Ernest Southam’s first wife, Mary, died in 1885, when their only child, Florence, was 2. Two years after this he remarried, to Frances Brooks, and they would have several children together. When the Census was taken in 1901, Ernest, then 41, was working as a house painter. Frances was 34. The family was living at 33 Charles Street, Stockport. As well as Frances, the children at home were Ernest (4 months), Fred (8), George (5), Lillie (10), Lizzie (3), Talbot (1) and William (12). They would have two more children – Annie , born in 1902 and Alice, in 1906.
George enlisted into the army, at Manchester, fairly soon after war was declared and was assigned to the 1/4th Battalion of the Royal Scots – one of its Territorial units. He was allocated 2511 as his original service number. Soldiers in Territorial Battalions were all reallocated six-digit service numbers at the beginning of 1917.
At the beginning of July 1918, British troops had launched an offensive that would see the end of the War three months later. It would be a time for open, mobile warfare which had not been seen since 1914. Although there would be no more defeats for the Allies, there would be many deaths as the German Army, still strong and well equipped undertook a fighting retreat.
The 27th September was scheduled to see a further major attack in Northern France. In their sector, George and his comrades would lead the Brigade attack which would secure the line of the Canal du Nord and nearby German trenches along the road between Moeuvres and Graincourt.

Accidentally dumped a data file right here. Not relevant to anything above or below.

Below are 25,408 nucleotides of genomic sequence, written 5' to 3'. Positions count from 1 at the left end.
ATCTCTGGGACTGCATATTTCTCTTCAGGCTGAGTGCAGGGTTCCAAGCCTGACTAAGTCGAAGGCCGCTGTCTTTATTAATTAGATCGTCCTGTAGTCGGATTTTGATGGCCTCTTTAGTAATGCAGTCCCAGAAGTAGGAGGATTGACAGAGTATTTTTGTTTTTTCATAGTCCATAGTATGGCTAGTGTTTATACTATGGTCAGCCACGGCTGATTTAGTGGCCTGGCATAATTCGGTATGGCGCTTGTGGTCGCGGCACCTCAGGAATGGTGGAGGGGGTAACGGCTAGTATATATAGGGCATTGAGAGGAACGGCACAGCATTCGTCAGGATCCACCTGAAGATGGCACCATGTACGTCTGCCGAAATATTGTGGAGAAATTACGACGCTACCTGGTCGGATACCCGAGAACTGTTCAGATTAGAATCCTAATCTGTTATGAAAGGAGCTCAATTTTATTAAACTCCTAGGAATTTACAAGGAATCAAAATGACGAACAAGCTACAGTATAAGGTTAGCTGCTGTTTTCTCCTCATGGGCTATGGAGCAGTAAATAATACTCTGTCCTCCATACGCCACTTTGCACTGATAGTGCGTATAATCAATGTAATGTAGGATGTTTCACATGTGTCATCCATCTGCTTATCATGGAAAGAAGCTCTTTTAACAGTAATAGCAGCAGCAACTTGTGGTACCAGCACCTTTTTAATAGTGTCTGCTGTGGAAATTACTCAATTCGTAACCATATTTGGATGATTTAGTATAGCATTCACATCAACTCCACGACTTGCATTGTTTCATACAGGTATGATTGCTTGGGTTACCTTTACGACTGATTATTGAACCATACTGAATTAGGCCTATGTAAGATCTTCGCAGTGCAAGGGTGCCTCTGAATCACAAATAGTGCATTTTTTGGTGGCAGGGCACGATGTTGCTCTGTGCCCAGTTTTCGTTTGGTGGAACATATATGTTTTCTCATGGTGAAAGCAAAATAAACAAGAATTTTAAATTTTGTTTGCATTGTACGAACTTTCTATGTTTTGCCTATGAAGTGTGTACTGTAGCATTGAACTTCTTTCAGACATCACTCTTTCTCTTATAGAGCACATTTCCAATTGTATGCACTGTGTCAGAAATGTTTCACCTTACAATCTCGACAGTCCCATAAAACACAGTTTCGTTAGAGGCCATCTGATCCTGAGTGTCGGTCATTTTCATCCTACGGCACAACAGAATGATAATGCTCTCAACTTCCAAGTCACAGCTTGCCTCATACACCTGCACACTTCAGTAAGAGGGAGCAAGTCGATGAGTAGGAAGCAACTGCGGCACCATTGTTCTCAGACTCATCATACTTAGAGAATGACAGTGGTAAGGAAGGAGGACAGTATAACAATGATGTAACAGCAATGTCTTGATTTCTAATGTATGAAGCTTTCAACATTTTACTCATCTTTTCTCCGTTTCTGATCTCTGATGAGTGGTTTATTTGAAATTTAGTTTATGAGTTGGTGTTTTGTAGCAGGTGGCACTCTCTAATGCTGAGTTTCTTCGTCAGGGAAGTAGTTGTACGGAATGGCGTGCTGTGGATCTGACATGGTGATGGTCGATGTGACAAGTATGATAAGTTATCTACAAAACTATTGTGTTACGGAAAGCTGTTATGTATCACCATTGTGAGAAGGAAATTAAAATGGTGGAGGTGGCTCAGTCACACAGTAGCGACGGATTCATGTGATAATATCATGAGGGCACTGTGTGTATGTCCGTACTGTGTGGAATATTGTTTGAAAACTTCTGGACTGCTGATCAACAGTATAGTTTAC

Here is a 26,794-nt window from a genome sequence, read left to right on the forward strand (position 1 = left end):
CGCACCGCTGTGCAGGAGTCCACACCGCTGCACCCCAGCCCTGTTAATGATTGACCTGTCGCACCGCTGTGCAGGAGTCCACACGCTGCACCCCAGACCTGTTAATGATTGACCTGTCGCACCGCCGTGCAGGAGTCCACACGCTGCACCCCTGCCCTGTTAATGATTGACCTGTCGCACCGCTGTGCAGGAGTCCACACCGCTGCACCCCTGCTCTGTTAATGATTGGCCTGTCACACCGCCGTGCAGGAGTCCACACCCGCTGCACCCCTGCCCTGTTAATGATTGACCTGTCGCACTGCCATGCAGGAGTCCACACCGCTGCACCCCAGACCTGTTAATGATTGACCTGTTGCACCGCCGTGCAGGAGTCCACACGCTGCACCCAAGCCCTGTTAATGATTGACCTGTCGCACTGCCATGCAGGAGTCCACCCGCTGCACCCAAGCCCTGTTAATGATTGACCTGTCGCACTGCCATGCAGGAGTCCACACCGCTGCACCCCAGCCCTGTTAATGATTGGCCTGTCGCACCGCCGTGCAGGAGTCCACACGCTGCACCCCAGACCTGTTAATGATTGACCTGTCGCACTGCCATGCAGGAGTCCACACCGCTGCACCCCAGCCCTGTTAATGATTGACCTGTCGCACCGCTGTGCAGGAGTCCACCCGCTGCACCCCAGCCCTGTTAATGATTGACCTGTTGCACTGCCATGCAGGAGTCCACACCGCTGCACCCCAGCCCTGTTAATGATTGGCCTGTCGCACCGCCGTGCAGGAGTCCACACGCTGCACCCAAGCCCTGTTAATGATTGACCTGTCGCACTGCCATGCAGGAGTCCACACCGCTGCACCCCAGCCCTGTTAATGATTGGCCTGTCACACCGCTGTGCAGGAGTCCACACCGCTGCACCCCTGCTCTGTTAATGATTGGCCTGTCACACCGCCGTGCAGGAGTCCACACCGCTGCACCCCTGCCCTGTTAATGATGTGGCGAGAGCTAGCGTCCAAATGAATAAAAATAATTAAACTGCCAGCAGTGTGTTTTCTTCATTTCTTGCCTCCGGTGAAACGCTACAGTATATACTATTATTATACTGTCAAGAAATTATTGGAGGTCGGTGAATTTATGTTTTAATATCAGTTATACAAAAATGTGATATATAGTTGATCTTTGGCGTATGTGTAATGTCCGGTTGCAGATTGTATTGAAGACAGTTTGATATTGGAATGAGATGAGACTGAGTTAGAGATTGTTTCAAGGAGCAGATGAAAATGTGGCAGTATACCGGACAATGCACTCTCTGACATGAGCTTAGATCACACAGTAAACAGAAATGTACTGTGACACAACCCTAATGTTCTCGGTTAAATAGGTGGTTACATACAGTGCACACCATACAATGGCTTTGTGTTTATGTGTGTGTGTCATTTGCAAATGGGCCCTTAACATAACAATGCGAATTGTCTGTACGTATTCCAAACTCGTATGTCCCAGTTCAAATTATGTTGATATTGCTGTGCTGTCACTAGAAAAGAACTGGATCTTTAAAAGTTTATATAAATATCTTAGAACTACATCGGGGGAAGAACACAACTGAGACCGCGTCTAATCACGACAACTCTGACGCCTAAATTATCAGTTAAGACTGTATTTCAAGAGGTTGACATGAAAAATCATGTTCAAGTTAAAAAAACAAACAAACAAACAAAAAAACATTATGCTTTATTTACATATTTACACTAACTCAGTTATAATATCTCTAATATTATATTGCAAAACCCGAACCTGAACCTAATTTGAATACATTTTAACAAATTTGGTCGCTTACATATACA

At 5.30am, “A” and “D” Companies left their trenches and spread out across No Man’s Land. They quickly became entangled in rusty barbed wire which was hidden by the long grass. This slowed them up and they suffered heavy losses but they captured a shallow trench just west of the Canal. Small groups of soldiers were now sent out round the north flank, armed with grenades (bombs) until they reached a short trench with a tiny pillbox and two machine guns.
The Regimental History records “While his comrades engaged the pill box with fire, Corporal Foggo, dashing forward, flung two bombs into the post, then, being joined by the others, speedily cleared the pill box and scaled the wall of the Canal. The resistance of the enemy, apparently surprised and disheartened by the sudden appearance of the small party, thereupon collapsed. “A” and “D” Companies hastily swarmed up the western embankment, slid down the dry bed of the canal and clambered up the eastern wall. After this triumph, there was nothing to stop the Royal Scots who, by 10.30am, were in possession of all their objectives.”
The attack had not been without cost. George was one of 22 to be killed. Probably three times that number were wounded and out of action. Corporal W B Foggo would be awarded the Distinguished Conduct Medal for his bravery. The award was second only to the Victoria Cross.
By the early 1920s, when the War Graves Commission was collecting its casualty information, George’s father had also died. His mother had moved to 66 Adswood Road, Stockport.